by Marc Escanuelas
As I’ve said before, when travel stops being a vacation and becomes a way of life the world becomes a much more exciting place. Whereas before everything felt incomprehensibly far away, suddenly it dawns on you that distance is only a concept. In a dozen hours, you can be in Tokyo or Sydney or Sao Paulo.
You can’t help but form expectations about the places you’re journeying to, baseless opinions cobbled together from frenzied newspaper headlines and movie stereotypes. Sometimes a place fails to meet your expectations and other times it surpasses them. Personally, I’ve grown to love that moment when a place ceases to be a fantasy and instead leaps forth in sharp detail. I was disappointed the first time I noticed this disconnect between fantasy and reality but now I realize it’s just part of the experience. Nowhere can live up to the hype. Every place surprises you, often in unexpected ways.
So what do you do when you get to a place and you’re instantly disappointed? Stop. Take a deep breath. Find a café. Get a cup of coffee (or tea or beer). Sit down. Relax. Watch the world go by for a bit. Remember that you spent a lot of time or money or both to get here and that there was a reason that initially drew you to this place. Reflect on that. Lather. Rinse. Repeat.
Sometimes how you’re feeling has nothing to do with the place. Maybe the place you’re sleeping in is terrible or your first meal was bland. Any of these things cling to your awareness of a place and without being identified can unfairly drag down your opinion. Don’t let it. Give everywhere a chance. Don’t sweat the small stuff and instead embrace the greater experience.
If you find that you really just can’t identify with a place, then get lost. Depending on where you are in the world, there’s gotta be somewhere else nearby that interests you. If you’re on a long trip, you can simply move on. If you’re on a short vacation or have prepaid everything, see if there are any day trips you can take or an activity you can partake in. You’re not going to love every place you visit but you can try to make the best of it!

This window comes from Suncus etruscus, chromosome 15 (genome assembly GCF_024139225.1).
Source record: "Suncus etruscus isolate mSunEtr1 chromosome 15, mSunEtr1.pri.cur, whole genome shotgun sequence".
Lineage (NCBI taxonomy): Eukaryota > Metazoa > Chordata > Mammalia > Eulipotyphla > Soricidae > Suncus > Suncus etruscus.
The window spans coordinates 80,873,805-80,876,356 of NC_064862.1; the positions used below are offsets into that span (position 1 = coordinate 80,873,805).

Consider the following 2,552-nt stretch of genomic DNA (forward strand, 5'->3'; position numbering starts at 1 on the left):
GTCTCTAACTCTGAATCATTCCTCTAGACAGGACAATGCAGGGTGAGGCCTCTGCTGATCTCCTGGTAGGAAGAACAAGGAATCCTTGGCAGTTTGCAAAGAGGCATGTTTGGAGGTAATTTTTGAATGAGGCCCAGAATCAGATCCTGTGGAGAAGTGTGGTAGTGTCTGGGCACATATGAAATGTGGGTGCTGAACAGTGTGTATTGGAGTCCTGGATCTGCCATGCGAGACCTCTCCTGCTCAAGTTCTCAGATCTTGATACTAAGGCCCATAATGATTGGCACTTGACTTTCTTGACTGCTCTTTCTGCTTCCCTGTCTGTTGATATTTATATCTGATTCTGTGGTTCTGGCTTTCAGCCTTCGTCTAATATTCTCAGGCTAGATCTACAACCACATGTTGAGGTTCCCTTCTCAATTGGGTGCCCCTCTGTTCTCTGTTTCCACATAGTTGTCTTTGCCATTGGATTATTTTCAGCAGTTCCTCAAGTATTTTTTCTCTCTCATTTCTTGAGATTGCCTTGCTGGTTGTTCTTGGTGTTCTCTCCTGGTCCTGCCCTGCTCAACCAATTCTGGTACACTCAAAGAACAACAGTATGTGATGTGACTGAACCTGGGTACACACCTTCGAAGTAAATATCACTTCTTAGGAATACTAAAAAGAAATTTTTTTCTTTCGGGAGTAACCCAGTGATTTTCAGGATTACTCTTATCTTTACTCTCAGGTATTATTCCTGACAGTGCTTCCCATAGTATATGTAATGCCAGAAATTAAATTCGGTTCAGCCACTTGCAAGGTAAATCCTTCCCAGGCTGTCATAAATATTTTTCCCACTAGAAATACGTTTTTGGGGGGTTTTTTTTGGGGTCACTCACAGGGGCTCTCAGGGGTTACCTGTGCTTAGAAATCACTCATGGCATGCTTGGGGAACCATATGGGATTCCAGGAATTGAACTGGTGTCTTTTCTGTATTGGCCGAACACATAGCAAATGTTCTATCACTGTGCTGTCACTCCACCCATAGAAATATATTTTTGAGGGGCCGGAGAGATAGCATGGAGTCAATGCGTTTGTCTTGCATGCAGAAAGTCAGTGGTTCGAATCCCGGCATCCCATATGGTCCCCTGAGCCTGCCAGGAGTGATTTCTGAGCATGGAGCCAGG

Some places take a moment to open up to you. If you’re traveling alone, reach out to someone. If you’re at a hostel, start up a conversation with someone to get their impressions and suggestions. Sometimes you’re just lonely and need to socialize. Even if you don’t need somewhere to sleep for the evening, Couchsurfing is great for finding locals who might be willing to either act as tour guide or at least give you some tips.
The best way to get a good idea of a place is of course to do your research. Start with one of those ubiquitous top 10 lists. I also like to google for the best cup of coffee. I look up what dishes the city or country is famous for and then check for people’s suggestions on Chowhound.
My first day anywhere I like to get my bearings by either walking around in a big loop or finding somewhere I can climb to get a good vantage point. I often skip the most touristy things in favor of seeking out the best food, street art or offbeat things most people might skip. I decided long ago that checking things off the same list as everyone else didn’t feel like engagement but instead felt like I was living someone else’s definition. It felt like I would only gain the most superficial understanding of a place and I really wanted to scratch a bit deeper. It’s arrogant to think you can understand a city or country in the space of a few days, but it’s worth the effort to try.
You’re always where you need to be.